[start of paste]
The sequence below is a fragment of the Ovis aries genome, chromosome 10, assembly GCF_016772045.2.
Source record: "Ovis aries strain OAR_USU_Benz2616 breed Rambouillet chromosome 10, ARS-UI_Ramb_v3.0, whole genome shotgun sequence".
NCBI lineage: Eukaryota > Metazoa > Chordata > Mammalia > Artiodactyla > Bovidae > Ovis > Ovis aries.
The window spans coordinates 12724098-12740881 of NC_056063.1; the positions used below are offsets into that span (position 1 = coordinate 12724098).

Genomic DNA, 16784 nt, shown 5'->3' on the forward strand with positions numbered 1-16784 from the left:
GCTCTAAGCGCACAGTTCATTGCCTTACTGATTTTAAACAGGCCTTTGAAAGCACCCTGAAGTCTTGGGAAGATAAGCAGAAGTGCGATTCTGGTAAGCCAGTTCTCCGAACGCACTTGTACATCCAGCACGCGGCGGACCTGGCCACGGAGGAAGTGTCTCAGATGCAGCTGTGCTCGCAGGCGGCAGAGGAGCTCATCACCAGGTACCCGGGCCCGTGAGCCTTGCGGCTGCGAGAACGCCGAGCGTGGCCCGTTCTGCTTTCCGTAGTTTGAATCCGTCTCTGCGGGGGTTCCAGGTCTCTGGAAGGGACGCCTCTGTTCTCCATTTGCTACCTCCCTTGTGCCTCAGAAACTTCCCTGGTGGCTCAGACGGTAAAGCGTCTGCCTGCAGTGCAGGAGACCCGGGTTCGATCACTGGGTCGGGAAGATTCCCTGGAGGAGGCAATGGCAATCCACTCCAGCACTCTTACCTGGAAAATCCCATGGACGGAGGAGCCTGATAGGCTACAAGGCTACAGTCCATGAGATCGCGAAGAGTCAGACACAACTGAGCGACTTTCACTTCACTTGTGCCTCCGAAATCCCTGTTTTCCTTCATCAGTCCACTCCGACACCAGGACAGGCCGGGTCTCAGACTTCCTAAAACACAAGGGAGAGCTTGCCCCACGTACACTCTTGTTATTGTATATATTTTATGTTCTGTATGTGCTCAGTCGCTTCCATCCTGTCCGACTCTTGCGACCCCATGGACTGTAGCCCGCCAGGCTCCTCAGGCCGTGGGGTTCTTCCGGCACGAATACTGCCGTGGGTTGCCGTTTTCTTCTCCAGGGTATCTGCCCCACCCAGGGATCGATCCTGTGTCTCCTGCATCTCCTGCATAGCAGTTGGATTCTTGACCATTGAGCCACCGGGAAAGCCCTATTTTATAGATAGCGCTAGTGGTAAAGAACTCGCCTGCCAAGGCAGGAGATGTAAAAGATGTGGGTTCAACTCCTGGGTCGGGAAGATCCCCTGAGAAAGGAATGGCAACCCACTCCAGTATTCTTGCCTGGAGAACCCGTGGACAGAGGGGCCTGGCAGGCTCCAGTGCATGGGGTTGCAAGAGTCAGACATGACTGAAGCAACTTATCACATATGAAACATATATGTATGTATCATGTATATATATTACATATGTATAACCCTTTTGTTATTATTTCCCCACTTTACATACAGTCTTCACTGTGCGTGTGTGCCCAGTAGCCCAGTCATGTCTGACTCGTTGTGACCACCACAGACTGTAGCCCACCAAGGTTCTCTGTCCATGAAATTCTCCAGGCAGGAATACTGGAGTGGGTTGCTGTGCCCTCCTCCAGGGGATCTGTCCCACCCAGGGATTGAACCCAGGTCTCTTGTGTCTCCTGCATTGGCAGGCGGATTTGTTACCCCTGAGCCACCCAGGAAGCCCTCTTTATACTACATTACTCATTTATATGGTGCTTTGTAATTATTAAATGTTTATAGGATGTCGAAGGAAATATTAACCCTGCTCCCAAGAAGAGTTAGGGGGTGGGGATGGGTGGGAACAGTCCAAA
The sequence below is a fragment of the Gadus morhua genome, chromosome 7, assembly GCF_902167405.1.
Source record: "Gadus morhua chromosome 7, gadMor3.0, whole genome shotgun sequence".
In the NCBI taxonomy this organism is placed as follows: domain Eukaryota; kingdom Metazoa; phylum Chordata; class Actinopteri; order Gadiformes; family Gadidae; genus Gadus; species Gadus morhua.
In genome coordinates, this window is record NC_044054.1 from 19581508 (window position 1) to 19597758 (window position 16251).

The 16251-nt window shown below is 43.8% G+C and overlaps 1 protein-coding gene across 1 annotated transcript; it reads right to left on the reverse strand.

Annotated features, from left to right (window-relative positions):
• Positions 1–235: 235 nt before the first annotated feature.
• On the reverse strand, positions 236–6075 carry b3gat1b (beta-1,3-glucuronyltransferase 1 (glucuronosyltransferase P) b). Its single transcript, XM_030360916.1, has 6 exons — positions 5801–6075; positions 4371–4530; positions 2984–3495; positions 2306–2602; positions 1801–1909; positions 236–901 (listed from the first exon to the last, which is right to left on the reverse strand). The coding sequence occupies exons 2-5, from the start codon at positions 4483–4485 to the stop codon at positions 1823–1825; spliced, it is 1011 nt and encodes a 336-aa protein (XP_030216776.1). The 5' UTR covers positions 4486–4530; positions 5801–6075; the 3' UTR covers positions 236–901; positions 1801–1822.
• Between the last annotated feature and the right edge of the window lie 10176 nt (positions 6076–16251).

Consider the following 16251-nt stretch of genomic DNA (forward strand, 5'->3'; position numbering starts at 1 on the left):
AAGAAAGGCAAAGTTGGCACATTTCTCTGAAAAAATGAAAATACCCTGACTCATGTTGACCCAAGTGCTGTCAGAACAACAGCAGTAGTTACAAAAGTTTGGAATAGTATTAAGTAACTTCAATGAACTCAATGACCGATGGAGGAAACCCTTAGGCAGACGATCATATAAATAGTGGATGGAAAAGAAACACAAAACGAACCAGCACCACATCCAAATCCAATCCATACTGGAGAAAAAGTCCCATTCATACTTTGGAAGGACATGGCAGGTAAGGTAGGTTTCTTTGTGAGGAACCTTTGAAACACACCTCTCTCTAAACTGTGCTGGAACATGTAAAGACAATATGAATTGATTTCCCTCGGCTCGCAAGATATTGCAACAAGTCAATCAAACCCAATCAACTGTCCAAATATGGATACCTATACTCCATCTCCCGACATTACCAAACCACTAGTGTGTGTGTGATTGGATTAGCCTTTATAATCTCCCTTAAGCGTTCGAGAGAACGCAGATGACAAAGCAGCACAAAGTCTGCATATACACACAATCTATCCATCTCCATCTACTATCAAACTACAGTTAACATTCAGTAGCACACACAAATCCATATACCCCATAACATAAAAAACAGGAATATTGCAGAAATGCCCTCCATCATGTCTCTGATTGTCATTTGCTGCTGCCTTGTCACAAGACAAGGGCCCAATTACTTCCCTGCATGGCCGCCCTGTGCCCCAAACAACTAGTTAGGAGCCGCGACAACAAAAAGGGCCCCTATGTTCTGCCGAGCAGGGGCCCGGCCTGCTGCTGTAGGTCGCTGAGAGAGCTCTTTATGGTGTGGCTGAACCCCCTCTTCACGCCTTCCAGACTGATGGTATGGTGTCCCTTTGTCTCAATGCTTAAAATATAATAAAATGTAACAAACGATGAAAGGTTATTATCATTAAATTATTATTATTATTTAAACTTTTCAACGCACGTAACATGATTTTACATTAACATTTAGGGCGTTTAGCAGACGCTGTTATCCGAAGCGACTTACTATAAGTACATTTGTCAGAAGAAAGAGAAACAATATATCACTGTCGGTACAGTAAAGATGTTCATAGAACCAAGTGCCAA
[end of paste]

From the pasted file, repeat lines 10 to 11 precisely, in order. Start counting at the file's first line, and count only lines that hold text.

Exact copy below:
In genome coordinates, this window is record NC_044054.1 from 19581508 (window position 1) to 19597758 (window position 16251).

The 16251-nt window shown below is 43.8% G+C and overlaps 1 protein-coding gene across 1 annotated transcript; it reads right to left on the reverse strand.